According to the Council for Exceptional Children (CEC), part of being a well-prepared special educator includes “developing relationships with families based on mutual respect and actively involving families and individuals with exceptionalities in educational decision making” (Council for Exceptional Children, 2015, Special Education Professional Ethical Principles, E). This includes advocating for parental involvement by providing information on educational rights and safeguards in a way that creates accessibility and transparent IEP meeting procedures (Council for Exceptional Children, 2015).
Hammond, Ingalls and Trussell (2008) investigated the experiences of those family members who attended an initial IEP meeting and then subsequent meetings over the next four years. Their findings indicated that the overwhelming majority of the 212 family participants agreed that the child needed special education services but had negative emotional responses to the initial team meeting. Some of the most beneficial information collected included acknowledging the emotions tied to having a child initial diagnosed with a disability; stronger communication skills by education professionals during the team meeting; and additional measures to better prepare parents for the team meetings (Hammond, Ingalls, & Trussell, 2008). Similarly, the article, Building Parent Trust in the Special Education Setting (Links to an external site.) (Wellner, 2012) was written to emphasize the importance of trust building strategies to avoid costly due process hearings and to maximize relationships with all involved in making decisions on behalf of the student with special needs.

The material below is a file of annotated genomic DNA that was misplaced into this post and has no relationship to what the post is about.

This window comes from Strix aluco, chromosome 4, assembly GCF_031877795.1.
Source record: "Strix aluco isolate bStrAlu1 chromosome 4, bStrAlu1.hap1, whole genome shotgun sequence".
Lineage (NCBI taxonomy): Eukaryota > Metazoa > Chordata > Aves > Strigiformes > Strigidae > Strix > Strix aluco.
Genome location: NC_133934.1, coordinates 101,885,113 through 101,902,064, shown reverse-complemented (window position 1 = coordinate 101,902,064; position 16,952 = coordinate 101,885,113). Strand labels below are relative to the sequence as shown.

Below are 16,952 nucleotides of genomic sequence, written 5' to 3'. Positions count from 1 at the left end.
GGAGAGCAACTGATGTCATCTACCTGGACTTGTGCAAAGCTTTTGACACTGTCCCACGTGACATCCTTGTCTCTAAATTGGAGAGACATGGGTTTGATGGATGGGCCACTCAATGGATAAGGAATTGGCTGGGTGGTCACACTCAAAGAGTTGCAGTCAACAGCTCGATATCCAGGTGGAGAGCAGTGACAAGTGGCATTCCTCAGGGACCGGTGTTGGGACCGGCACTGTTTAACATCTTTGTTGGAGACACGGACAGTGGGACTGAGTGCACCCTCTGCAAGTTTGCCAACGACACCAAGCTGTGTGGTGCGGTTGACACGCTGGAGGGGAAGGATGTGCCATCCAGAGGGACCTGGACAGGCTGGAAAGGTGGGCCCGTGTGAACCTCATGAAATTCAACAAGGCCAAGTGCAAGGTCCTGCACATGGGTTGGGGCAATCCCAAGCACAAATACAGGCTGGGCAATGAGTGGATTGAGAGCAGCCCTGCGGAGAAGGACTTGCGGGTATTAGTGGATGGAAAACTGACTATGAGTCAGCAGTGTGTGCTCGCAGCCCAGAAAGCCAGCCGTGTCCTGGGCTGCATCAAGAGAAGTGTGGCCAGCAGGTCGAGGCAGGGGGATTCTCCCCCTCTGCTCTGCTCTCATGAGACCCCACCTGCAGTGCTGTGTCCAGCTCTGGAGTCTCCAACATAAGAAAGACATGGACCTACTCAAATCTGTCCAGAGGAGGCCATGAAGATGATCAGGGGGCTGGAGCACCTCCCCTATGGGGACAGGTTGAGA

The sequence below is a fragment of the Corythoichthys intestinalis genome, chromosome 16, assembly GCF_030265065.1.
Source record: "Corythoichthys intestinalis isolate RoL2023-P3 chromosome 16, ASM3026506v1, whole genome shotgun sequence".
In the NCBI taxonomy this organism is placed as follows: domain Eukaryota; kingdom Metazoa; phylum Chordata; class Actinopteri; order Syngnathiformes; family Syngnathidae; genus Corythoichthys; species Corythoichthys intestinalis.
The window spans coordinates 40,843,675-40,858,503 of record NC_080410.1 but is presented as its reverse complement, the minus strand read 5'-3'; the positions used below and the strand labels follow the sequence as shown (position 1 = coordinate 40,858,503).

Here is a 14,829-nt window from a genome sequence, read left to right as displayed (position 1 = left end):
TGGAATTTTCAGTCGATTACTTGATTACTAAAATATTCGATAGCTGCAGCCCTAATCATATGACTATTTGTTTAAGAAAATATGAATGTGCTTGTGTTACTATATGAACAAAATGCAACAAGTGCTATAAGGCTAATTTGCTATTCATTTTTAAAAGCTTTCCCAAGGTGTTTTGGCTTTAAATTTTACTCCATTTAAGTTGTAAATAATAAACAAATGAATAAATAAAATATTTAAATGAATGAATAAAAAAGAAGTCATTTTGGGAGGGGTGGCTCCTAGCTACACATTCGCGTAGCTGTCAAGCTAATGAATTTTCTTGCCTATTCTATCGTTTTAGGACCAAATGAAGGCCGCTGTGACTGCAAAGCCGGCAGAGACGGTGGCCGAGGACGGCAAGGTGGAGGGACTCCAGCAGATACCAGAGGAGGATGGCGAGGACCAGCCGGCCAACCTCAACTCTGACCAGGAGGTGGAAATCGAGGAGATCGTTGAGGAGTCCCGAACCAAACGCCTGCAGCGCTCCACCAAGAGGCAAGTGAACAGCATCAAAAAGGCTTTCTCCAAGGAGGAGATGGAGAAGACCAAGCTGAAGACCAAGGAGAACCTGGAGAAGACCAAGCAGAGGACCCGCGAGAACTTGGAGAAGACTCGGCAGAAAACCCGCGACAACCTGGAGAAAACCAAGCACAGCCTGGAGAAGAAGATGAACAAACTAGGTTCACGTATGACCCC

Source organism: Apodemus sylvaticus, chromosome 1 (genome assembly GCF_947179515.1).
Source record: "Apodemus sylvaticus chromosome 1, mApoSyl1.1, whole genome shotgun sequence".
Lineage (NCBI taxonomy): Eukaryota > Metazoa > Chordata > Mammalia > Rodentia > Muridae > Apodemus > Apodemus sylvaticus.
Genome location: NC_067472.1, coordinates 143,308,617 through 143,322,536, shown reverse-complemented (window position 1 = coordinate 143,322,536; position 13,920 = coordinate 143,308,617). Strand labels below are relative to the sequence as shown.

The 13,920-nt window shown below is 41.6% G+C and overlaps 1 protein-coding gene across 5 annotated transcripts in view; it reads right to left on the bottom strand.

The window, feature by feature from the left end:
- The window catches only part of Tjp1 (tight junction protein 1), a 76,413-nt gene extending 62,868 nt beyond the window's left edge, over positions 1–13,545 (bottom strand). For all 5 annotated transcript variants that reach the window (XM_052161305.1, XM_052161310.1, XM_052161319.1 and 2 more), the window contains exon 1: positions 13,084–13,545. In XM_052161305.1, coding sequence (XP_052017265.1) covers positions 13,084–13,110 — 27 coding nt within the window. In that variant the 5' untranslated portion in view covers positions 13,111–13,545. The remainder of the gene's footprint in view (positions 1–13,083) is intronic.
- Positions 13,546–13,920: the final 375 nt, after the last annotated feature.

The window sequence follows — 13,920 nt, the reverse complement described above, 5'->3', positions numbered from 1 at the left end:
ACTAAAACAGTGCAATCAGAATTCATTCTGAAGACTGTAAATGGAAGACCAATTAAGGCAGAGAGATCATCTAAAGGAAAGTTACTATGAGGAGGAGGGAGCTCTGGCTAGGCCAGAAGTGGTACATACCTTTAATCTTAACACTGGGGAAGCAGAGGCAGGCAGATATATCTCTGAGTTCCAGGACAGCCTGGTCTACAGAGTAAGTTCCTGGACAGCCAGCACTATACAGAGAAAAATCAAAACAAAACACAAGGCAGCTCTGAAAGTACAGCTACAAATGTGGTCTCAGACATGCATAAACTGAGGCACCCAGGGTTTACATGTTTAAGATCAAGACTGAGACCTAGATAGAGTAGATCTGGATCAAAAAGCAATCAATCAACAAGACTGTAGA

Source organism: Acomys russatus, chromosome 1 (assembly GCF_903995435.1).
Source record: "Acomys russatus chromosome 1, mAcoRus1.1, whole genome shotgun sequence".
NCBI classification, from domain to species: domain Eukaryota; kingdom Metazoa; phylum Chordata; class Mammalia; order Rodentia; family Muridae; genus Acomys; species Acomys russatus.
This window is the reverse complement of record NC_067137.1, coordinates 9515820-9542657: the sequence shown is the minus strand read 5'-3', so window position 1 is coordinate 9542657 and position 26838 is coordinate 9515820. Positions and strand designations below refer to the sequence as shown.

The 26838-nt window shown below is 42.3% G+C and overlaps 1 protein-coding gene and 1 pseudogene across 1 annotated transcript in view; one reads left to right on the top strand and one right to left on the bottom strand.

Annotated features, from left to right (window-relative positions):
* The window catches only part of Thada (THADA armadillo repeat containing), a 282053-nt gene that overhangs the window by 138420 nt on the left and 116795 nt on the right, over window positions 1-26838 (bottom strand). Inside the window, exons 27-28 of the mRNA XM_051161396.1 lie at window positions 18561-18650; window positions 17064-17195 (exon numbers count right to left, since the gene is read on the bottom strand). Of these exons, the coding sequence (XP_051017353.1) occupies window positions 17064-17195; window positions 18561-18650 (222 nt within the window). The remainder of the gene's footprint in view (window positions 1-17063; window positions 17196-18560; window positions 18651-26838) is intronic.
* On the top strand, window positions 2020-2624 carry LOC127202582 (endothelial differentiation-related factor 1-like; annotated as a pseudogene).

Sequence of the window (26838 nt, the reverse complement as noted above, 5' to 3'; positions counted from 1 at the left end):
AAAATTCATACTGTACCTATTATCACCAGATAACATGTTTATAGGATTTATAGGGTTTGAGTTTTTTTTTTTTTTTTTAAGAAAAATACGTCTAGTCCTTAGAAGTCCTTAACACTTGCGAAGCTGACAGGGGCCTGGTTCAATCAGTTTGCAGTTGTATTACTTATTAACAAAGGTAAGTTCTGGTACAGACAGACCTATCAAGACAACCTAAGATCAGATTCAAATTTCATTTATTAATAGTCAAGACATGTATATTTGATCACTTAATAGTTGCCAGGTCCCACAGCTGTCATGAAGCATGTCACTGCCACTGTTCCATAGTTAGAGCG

Initial Post: After reading the article, After reading the article, The 5-Point Plan, reviewing the Council for Exceptional Children’s (CEC) , reviewing the Council for Exceptional Children’s (CEC) Special Education and Professional Ethical Principles and Practice Standards (Links to an external site.), and reading Building Parent Trust in the Special Education Setting (Links to an external site.) you will create an initial response depending on the first letter of your last name.
If your last name begins with the letters A – M: You will respond as one of the parent participants in this the Hammond, Ingalls and Trussell study. Begin by explaining how you felt attending your child’s first IEP meeting, using the article and the Instructor Guidance as a foundation for your narrative. Then, describe how future IEP meeting experiences changed (improved or declined) and why. Finally, using the CEC Professional Practice Standards for Parents and Families (Links to an external site.) and Building Parent Trust in the Special Education Setting (Links to an external site.), provide at least three suggestions to the special education team leader for how to improve this experience for parents of newly diagnosed children with disabilities.